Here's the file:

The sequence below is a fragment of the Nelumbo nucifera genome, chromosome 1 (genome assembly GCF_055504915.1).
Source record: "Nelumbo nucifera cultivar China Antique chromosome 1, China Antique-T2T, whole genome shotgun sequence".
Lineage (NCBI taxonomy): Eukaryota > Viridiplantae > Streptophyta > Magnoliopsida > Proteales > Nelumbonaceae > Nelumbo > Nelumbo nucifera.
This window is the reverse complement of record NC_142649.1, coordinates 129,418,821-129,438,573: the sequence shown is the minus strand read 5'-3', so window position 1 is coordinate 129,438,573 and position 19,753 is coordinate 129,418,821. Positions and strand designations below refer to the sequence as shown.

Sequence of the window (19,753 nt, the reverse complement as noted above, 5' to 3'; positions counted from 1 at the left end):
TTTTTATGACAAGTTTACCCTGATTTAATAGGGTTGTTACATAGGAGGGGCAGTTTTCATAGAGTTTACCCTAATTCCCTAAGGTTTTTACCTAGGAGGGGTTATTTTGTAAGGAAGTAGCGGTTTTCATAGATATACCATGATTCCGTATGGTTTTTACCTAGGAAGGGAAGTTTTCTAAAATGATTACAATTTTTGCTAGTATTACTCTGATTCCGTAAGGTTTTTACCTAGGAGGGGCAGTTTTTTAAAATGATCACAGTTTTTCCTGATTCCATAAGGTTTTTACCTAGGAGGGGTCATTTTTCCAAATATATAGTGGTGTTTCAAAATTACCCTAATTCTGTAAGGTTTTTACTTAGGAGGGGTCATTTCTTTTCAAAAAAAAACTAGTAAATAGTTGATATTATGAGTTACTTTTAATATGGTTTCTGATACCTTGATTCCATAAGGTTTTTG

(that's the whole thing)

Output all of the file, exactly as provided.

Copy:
The sequence below is a fragment of the Nelumbo nucifera genome, chromosome 1 (genome assembly GCF_055504915.1).
Source record: "Nelumbo nucifera cultivar China Antique chromosome 1, China Antique-T2T, whole genome shotgun sequence".
Lineage (NCBI taxonomy): Eukaryota > Viridiplantae > Streptophyta > Magnoliopsida > Proteales > Nelumbonaceae > Nelumbo > Nelumbo nucifera.
This window is the reverse complement of record NC_142649.1, coordinates 129,418,821-129,438,573: the sequence shown is the minus strand read 5'-3', so window position 1 is coordinate 129,438,573 and position 19,753 is coordinate 129,418,821. Positions and strand designations below refer to the sequence as shown.

Sequence of the window (19,753 nt, the reverse complement as noted above, 5' to 3'; positions counted from 1 at the left end):
TTTTTATGACAAGTTTACCCTGATTTAATAGGGTTGTTACATAGGAGGGGCAGTTTTCATAGAGTTTACCCTAATTCCCTAAGGTTTTTACCTAGGAGGGGTTATTTTGTAAGGAAGTAGCGGTTTTCATAGATATACCATGATTCCGTATGGTTTTTACCTAGGAAGGGAAGTTTTCTAAAATGATTACAATTTTTGCTAGTATTACTCTGATTCCGTAAGGTTTTTACCTAGGAGGGGCAGTTTTTTAAAATGATCACAGTTTTTCCTGATTCCATAAGGTTTTTACCTAGGAGGGGTCATTTTTCCAAATATATAGTGGTGTTTCAAAATTACCCTAATTCTGTAAGGTTTTTACTTAGGAGGGGTCATTTCTTTTCAAAAAAAAACTAGTAAATAGTTGATATTATGAGTTACTTTTAATATGGTTTCTGATACCTTGATTCCATAAGGTTTTTG